It may sound strange coming from a playwright who has written a lot of family dramas (take your pick from among them here at Smith Scripts), but I don’t plan on reading or really caring about Mary Trump’s tell-all book about life in her family.  It reveals embarrassing things about her uncle and her relatives, and the only reason the stories are newsworthy is because her uncle is currently occupying government housing in Washington and his actions — and inactions — have an impact on the lives of people who are not related to her.

The fact that he was an abused child and has been craving attention and adulation ever since is not news either in real life or on stage; every family has that history.  The fact that we are feeling the aftershocks means that we have to deal with the present; we can’t go back and change how he and we got there.  If this was a play, it would have to be laid out very carefully so as not to deflect the audience’s attention from the rising action on stage.  And it would have to mean something later on in the story — Chekhov’s famous imprecation that if you show a gun in Act I, it must go off in Act III — which means that beyond being just a foundation element of the character, his childhood antics and grudges have to be a part of the dramatic climax, and most importantly, there would have to be a profound change in the lead character as a result.  That’s not going to happen here.

The only thing that the book seems to reveal is that the Trump family financial empire is built on fraud and malfeasance, something we’ve always suspected.  The Supreme Court is set to rule in some fashion on the lawsuit regarding Trump’s taxes this week; maybe as soon as today.  That may be the big reveal in Act III and the gun goes off.  But this isn’t a play.

More’s the pity.  If all of this was just a play, we’d get to the merciful end, the curtain would come down, and we could all go out into the night with our biggest concern being whether or not we can find a place for a late-night snack.

Friday, June 19, 2020

Happy Friday

A lot of good things to note this week.

  • The Supreme Court at long last ruled that discrimination against members of the LGBTQ community has been illegal since 1964.
  • John Bolton revealed what we basically knew all along: Trump is a sociopath who thinks only of himself.
  • The Supreme Court ruled that if the Trump regime wants to rescind DACA, there’s a right way and a wrong way, and they went the wrong way.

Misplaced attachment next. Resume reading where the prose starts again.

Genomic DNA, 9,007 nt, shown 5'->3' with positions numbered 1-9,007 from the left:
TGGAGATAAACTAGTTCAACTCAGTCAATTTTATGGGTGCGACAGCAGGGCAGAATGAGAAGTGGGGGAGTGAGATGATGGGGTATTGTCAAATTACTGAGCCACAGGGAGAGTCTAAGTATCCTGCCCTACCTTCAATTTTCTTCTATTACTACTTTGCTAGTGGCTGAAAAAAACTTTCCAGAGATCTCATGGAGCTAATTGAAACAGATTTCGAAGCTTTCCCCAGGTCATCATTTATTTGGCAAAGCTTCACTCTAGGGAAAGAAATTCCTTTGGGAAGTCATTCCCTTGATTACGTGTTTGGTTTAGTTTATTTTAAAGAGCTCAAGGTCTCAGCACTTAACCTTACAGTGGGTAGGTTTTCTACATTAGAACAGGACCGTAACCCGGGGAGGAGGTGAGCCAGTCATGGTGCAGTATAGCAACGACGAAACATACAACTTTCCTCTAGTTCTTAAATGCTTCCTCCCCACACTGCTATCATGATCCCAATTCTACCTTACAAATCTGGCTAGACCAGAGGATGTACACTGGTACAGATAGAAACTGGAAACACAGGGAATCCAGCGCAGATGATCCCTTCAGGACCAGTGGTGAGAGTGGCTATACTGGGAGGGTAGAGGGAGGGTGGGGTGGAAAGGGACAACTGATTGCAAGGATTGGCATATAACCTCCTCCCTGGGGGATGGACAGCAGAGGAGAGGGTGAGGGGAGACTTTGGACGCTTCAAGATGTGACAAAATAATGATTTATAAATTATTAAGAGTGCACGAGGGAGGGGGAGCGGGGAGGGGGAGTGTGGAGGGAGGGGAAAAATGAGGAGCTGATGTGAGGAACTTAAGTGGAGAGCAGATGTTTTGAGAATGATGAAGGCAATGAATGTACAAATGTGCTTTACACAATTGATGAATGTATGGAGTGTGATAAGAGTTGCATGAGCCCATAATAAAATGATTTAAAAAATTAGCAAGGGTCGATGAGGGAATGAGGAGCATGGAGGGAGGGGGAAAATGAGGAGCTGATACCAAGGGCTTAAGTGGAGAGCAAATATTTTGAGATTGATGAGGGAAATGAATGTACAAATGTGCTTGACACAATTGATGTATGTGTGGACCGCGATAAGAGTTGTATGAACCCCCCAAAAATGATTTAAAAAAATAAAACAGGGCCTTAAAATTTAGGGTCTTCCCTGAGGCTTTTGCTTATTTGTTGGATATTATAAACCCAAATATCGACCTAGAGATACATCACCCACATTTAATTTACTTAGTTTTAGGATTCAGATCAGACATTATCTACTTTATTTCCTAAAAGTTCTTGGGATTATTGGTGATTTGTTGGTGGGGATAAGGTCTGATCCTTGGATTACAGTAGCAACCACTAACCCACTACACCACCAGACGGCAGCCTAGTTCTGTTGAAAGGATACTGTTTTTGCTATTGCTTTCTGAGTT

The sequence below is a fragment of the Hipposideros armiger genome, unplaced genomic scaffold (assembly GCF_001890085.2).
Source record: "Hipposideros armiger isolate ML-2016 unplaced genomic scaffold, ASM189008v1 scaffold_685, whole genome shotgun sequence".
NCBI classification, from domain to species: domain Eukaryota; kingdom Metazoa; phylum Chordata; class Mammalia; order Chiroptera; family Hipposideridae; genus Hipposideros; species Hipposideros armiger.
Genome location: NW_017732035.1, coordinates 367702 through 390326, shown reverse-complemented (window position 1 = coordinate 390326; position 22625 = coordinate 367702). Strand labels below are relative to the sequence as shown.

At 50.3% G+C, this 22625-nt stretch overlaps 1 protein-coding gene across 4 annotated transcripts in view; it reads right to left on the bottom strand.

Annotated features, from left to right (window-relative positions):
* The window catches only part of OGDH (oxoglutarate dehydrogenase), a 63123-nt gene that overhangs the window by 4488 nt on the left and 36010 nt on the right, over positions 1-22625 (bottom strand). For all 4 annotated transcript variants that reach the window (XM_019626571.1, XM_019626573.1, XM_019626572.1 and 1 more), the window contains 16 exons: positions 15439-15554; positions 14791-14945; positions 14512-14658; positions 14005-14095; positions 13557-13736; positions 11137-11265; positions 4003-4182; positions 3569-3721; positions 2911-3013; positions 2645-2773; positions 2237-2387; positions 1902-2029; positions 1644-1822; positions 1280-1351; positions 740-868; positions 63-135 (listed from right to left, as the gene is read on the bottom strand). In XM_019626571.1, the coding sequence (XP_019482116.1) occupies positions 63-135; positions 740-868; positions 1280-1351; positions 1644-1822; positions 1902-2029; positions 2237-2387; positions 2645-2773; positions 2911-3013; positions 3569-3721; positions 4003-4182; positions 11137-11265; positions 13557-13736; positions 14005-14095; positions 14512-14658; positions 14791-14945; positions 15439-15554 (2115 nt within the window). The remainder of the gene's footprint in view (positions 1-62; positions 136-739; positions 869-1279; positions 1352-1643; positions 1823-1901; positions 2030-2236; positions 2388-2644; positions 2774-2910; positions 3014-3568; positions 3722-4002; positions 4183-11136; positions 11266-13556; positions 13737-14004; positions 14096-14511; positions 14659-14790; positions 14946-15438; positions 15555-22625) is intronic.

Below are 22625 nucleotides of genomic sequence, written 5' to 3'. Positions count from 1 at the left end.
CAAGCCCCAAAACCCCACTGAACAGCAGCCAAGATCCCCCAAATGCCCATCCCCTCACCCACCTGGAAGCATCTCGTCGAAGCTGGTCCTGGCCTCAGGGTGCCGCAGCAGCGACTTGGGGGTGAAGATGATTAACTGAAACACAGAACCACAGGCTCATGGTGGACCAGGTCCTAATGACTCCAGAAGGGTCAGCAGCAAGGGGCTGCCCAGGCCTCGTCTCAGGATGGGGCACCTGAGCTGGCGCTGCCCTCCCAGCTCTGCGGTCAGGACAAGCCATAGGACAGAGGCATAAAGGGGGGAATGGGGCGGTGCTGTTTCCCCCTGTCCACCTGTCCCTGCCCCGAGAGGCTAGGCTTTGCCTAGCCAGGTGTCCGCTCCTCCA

On a personal and shameless self-promoting note, five of my plays have been published by Smith Scripts.

Thursday, June 18, 2020

Supreme Court Rules Against Trump Attempt To End DACA

Via the Washington Post:

The Supreme Court on Thursday rejected the Trump administration’s attempt to dismantle the program protecting undocumented immigrants brought to the country as children, a reprieve for nearly 650,000 recipients known as “dreamers.”

The 5 to 4 decision was written by Chief Justice John G. Roberts Jr. and joined by the court’s four liberals. It was the second, stunning defeat this week for the Trump administration, as the Supreme Court begins to unveil its decision in marquee cases.

It will likely elevate the issue of immigration in the presidential campaign, although public opinion polls have shown sympathy for those who were brought here as children and have lived their lives in this country. Congress repeatedly has failed to pass comprehensive immigration reform.

President Trump responded to the decision by tweeting his displeasure and turning it into a call for his reelection, with a specific focus on gun-rights supporters: “These horrible & politically charged decisions coming out of the Supreme Court are shotgun blasts into the face of people that are proud to call themselves Republicans or Conservatives. We need more Justices or we will lose our 2nd. Amendment & everything else. Vote Trump 2020!”

It is important to note that the court did not rule on the merits of the DACA program. It said that the way that Trump, then-AG Sessions, and the Department of Homeland Security tried to end it was “arbitrary and capricious.” In other words, they didn’t follow the correct procedure to terminate it. That leaves open the possibility that Trump can still try. Then again, given this regime’s inability to follow the rules about anything, chances are that by the time they get around to doing it right (as if there is ever a right way to do a wrong thing), Trump will, one hopes, be out of office. As Lyndon Johnson once said about another incompetent, “he couldn’t pour piss out of a boot if the instructions were printed on the heel.”

Hostile Witness

I take anything John Bolton says about anything with a large grain of salt, and I don’t need a book from him to tell me that he’s a fastidious and self-serving pain in the ass.  His multiple appearances on TV and throughout the last twenty years laid the pipeline for that.  So the revelations about the inside goings-on in the Trump White House may be breaking news on cable, but neither characters in this kinderspiel — Bolton and Trump — and the stories about them really surprise or shock.  They merely confirm a lot of things that a lot of people knew all along: Trump is a sociopath — if it doesn’t get him more money, more adulation, and pussy-grabbing, he’s not interested — and he’s willfully ignorant about the things that don’t matter to him, such as preserving, protecting, and defending the Constitution.